On the issue of flood recovery, Weppler said the commission needs to pay special attention to zoning requirements, to the roads that are in need and to make sure the county has its foot in the door for every available source of funding to help with flooded roads and properties.
"There is work being done right now on the buyouts. I think we need to continue to work with the buyouts as quickly as possible so that we don't leave people hanging, wondering what direction they should move.
"I'm concerned about the health and welfare of all residents in Ward County. I'm concerned about our roads, our property tax structure, and most importantly to me is the public safety," she said. "And everything leads to public safety."
Lee lives in rural Max and is a semi-retired farmer who also used to own a seed sale business. He is also a U.S. Army veteran. Lee is a former member of the Ward County Commission who lost a re-election bid in 2008. He said he hadn't given the thought of running again in 2012 much consideration until this past winter, when the issue continued to be brought up by others.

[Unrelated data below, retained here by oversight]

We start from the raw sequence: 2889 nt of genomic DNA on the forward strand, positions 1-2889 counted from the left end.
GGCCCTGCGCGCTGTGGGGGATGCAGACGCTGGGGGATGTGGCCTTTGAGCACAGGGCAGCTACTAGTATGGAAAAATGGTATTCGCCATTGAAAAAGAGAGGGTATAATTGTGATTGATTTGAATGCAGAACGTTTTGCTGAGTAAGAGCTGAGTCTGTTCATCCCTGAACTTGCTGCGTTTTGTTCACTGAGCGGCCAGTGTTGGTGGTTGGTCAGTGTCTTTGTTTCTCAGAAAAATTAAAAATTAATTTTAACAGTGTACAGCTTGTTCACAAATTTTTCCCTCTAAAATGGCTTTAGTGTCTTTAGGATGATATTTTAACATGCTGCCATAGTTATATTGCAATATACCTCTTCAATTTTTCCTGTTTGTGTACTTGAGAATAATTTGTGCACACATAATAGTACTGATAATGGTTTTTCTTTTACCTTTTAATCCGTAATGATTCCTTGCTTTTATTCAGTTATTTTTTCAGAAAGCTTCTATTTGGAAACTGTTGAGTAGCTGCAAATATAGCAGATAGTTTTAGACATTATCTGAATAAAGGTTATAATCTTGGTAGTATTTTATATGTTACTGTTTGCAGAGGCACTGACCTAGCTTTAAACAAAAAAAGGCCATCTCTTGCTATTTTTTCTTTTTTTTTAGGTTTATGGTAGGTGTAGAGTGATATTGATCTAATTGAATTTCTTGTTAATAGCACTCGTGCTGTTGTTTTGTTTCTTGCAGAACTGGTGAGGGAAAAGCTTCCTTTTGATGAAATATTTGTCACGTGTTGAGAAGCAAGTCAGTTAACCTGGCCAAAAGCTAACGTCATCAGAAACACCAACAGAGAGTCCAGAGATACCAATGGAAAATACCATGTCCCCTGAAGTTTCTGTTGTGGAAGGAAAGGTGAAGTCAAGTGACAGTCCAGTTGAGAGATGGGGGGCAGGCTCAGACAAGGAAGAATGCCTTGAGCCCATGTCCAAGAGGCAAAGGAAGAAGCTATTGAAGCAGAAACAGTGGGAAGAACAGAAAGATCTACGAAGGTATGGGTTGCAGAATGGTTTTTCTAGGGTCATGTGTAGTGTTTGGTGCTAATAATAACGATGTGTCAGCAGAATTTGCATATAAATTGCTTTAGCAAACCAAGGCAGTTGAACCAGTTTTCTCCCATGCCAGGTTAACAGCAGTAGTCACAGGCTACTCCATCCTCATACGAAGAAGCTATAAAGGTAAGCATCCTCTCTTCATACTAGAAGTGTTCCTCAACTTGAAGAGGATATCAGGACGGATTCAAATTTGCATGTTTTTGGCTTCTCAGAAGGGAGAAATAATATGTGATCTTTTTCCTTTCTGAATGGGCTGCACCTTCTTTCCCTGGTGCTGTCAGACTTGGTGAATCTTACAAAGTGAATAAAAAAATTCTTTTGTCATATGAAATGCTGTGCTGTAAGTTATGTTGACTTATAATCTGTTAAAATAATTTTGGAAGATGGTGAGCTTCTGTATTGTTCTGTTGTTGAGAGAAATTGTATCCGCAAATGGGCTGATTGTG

"I was getting asked five to 10 times a week to go back on," Lee said.
Lee said he was told numerous times the commission needed more rural representation, while many people who lived in town told him they wanted more conservative representation.
"They were kind of unhappy with some of the activities and actions of the current commission," Lee said. "So I guess they sort of hounded me long enough that I acquiesced and said OK, I'll give it another shot."
Lee feels he has proven over the years to represent the interests of the common person. He also points to his previous experience on the commission, and said he knows the county road system like the back of his hand.